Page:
[en] Penile cancer ; Organ preservation ; Surgery ; Radiotherapy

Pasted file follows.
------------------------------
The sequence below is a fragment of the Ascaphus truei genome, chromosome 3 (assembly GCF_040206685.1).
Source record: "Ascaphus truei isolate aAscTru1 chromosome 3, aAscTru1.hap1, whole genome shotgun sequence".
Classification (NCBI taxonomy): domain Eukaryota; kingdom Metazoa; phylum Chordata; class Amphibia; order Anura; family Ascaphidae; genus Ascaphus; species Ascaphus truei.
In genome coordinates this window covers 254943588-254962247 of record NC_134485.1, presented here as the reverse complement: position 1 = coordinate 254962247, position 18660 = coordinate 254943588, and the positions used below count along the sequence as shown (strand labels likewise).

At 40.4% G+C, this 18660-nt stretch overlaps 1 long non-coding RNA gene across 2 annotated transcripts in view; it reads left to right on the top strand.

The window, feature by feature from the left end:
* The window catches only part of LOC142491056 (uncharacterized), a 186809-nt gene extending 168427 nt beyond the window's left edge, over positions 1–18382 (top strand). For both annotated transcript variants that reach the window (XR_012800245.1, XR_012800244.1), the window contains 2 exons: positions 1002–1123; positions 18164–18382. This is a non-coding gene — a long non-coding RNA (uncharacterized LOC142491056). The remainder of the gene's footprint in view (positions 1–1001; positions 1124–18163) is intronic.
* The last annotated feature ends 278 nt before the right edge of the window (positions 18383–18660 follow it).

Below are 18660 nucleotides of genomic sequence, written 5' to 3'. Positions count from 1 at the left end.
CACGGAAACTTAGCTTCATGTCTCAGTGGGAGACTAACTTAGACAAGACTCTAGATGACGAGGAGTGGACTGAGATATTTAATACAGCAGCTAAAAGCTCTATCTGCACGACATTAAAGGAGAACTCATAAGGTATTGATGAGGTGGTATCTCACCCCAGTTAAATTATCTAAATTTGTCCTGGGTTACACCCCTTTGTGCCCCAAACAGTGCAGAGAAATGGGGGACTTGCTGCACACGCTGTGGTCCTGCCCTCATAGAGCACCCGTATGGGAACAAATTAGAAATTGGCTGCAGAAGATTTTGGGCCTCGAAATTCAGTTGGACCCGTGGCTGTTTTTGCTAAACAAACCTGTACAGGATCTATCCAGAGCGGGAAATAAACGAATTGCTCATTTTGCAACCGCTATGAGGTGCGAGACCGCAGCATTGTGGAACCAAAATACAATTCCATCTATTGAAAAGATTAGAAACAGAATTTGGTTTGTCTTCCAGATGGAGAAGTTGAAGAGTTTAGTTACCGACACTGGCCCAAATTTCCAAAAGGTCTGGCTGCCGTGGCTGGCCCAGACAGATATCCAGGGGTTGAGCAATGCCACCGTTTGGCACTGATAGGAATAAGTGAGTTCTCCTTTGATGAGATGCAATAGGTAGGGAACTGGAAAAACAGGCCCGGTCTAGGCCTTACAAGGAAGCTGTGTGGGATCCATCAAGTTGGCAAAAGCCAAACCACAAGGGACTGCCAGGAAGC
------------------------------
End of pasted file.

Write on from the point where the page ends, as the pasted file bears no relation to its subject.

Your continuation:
[en] To assess the prognostic factors and the outcome in patients with squamous-cell carcinoma of the penis, a retrospective review of 41 consecutive patients with non-metastatic invasive carcinoma of the penis, treated between 1962 and 1994, was performed. The median age was 59 years (range: 35–76 years). According to the International Union Against Cancer (UICC) 1997 classification, there were 12 (29%) T1, 24 (59%) T2, 4 (10%) T3 and 1 TX (2%) tumours. The N-classification was distributed as follows: 29 (71%) patients with N0, 8 (20%) with N1, 3 (7%) with N2 and 1 (2%) with N3. Forty-four per cent (n=18) of the patients underwent surgery: partial penectomy with (n=4) or without (n=12) lymph node dissection, or total penectomy with (n=1) or without (n=1) lymph node dissection. 23 patients were treated with radiation therapy alone, and all but 4 of the patients who were operated upon received postoperative radiation therapy (n=14). The median follow-up period was 70 months (range 20–331 months). In a median period of 12 months (range 5–139 months), 63% (n=26) of the patients relapsed (local in 18, locoregional in 2, regional in 3 and distant in 3). Local failure (stump in the operated patients, and the tumour bed in those treated with primary radiation therapy) was observed in 4 out of 16 (25%) patients treated with partial penectomy ±postoperative radiotherapy versus 14 out of 23 (61%) treated with primary radiotherapy (P=0.06). 15 (83%) out of 18 local failures were successfully salvaged with surgery. In all patients, 5- and 10-year survival rates were 57% (95% confidence interval (CI), 41–73%) and 38% (95% CI, 21–55%), respectively. The 5-year local and locoregional rates were 57% (95% CI, 41–73%) and 48% (95% CI, 32–64%), respectively. In patients treated with primary radiotherapy, 5- and 10-year probabilities of surviving with penis preservation were 36% (95% CI, 22–50%) and 18% (95% CI, 2–34%), respectively. In multivariate analyses, survival was significantly influenced by the N-classification, and surgery was the only independent factor predicting the locoregional control. We conclude that, in patients with squamous-cell carcinoma of the penis, local control is better in patients treated with surgery. However, there seems to be no difference in terms of survival between patients treated by surgery and those treated by primary radiotherapy ±salvage surgery, with 39% having organ preservation.